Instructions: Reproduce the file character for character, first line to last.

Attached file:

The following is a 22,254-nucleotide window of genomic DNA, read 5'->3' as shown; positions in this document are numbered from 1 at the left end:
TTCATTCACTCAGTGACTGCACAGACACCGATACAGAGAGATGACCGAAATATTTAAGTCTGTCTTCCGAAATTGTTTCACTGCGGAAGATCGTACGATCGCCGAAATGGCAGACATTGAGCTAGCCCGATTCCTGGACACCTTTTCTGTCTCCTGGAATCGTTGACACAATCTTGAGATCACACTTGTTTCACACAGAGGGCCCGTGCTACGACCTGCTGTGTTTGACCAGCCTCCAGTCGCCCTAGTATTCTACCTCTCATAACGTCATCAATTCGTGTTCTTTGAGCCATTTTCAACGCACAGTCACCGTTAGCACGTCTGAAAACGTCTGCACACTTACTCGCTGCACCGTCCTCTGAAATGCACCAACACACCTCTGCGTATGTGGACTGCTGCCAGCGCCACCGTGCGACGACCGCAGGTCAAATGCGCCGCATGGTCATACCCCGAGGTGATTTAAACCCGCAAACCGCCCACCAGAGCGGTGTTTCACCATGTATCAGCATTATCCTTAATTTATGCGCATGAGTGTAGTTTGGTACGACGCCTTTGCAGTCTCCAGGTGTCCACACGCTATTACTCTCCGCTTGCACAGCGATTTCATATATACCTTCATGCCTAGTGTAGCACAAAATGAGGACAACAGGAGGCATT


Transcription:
The following is a 22,254-nucleotide window of genomic DNA, read 5'->3' as shown; positions in this document are numbered from 1 at the left end:
TTCATTCACTCAGTGACTGCACAGACACCGATACAGAGAGATGACCGAAATATTTAAGTCTGTCTTCCGAAATTGTTTCACTGCGGAAGATCGTACGATCGCCGAAATGGCAGACATTGAGCTAGCCCGATTCCTGGACACCTTTTCTGTCTCCTGGAATCGTTGACACAATCTTGAGATCACACTTGTTTCACACAGAGGGCCCGTGCTACGACCTGCTGTGTTTGACCAGCCTCCAGTCGCCCTAGTATTCTACCTCTCATAACGTCATCAATTCGTGTTCTTTGAGCCATTTTCAACGCACAGTCACCGTTAGCACGTCTGAAAACGTCTGCACACTTACTCGCTGCACCGTCCTCTGAAATGCACCAACACACCTCTGCGTATGTGGACTGCTGCCAGCGCCACCGTGCGACGACCGCAGGTCAAATGCGCCGCATGGTCATACCCCGAGGTGATTTAAACCCGCAAACCGCCCACCAGAGCGGTGTTTCACCATGTATCAGCATTATCCTTAATTTATGCGCATGAGTGTAGTTTGGTACGACGCCTTTGCAGTCTCCAGGTGTCCACACGCTATTACTCTCCGCTTGCACAGCGATTTCATATATACCTTCATGCCTAGTGTAGCACAAAATGAGGACAACAGGAGGCATT